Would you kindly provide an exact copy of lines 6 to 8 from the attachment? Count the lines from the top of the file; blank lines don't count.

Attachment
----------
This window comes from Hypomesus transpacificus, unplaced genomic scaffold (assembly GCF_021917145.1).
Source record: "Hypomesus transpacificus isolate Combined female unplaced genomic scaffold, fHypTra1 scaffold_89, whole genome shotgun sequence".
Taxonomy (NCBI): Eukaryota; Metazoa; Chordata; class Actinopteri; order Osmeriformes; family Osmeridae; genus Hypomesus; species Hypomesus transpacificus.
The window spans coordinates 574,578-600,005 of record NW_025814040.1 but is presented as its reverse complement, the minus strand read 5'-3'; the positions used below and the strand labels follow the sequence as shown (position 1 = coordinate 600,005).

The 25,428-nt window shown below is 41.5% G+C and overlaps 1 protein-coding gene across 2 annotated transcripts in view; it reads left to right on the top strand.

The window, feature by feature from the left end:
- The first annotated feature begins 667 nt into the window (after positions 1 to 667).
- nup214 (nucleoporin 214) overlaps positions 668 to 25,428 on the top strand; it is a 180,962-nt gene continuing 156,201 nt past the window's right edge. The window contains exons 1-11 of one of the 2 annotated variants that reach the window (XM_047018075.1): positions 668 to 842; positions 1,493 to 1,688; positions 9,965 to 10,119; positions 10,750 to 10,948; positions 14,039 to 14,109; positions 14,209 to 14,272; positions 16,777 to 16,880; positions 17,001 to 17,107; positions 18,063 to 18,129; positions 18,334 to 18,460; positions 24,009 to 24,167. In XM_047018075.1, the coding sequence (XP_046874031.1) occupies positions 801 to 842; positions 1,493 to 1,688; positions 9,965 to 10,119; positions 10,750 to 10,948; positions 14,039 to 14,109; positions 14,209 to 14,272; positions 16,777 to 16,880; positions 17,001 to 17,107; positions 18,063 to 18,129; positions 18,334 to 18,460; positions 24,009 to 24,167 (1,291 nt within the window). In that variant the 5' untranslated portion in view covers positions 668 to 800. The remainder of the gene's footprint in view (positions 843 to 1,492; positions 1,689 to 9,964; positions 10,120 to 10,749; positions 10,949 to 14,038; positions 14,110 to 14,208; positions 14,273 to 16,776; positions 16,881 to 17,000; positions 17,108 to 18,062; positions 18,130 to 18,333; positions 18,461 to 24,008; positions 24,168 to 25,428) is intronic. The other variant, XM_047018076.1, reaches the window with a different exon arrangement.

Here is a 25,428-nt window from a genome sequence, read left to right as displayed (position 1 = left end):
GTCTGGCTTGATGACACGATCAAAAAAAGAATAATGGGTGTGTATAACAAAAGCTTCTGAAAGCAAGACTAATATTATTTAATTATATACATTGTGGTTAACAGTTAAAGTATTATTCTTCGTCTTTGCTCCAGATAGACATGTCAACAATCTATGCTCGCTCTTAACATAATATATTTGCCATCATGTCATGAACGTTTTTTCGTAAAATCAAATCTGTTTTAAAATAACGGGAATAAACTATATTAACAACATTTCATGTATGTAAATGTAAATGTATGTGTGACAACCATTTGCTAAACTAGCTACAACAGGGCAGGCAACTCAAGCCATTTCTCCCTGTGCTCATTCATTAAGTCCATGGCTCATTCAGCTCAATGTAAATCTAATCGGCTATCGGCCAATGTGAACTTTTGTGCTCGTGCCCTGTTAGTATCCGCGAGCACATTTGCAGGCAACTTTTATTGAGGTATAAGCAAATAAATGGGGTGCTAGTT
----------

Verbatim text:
The window, feature by feature from the left end:
- The first annotated feature begins 667 nt into the window (after positions 1 to 667).
- nup214 (nucleoporin 214) overlaps positions 668 to 25,428 on the top strand; it is a 180,962-nt gene continuing 156,201 nt past the window's right edge. The window contains exons 1-11 of one of the 2 annotated variants that reach the window (XM_047018075.1): positions 668 to 842; positions 1,493 to 1,688; positions 9,965 to 10,119; positions 10,750 to 10,948; positions 14,039 to 14,109; positions 14,209 to 14,272; positions 16,777 to 16,880; positions 17,001 to 17,107; positions 18,063 to 18,129; positions 18,334 to 18,460; positions 24,009 to 24,167. In XM_047018075.1, the coding sequence (XP_046874031.1) occupies positions 801 to 842; positions 1,493 to 1,688; positions 9,965 to 10,119; positions 10,750 to 10,948; positions 14,039 to 14,109; positions 14,209 to 14,272; positions 16,777 to 16,880; positions 17,001 to 17,107; positions 18,063 to 18,129; positions 18,334 to 18,460; positions 24,009 to 24,167 (1,291 nt within the window). In that variant the 5' untranslated portion in view covers positions 668 to 800. The remainder of the gene's footprint in view (positions 843 to 1,492; positions 1,689 to 9,964; positions 10,120 to 10,749; positions 10,949 to 14,038; positions 14,110 to 14,208; positions 14,273 to 16,776; positions 16,881 to 17,000; positions 17,108 to 18,062; positions 18,130 to 18,333; positions 18,461 to 24,008; positions 24,168 to 25,428) is intronic. The other variant, XM_047018076.1, reaches the window with a different exon arrangement.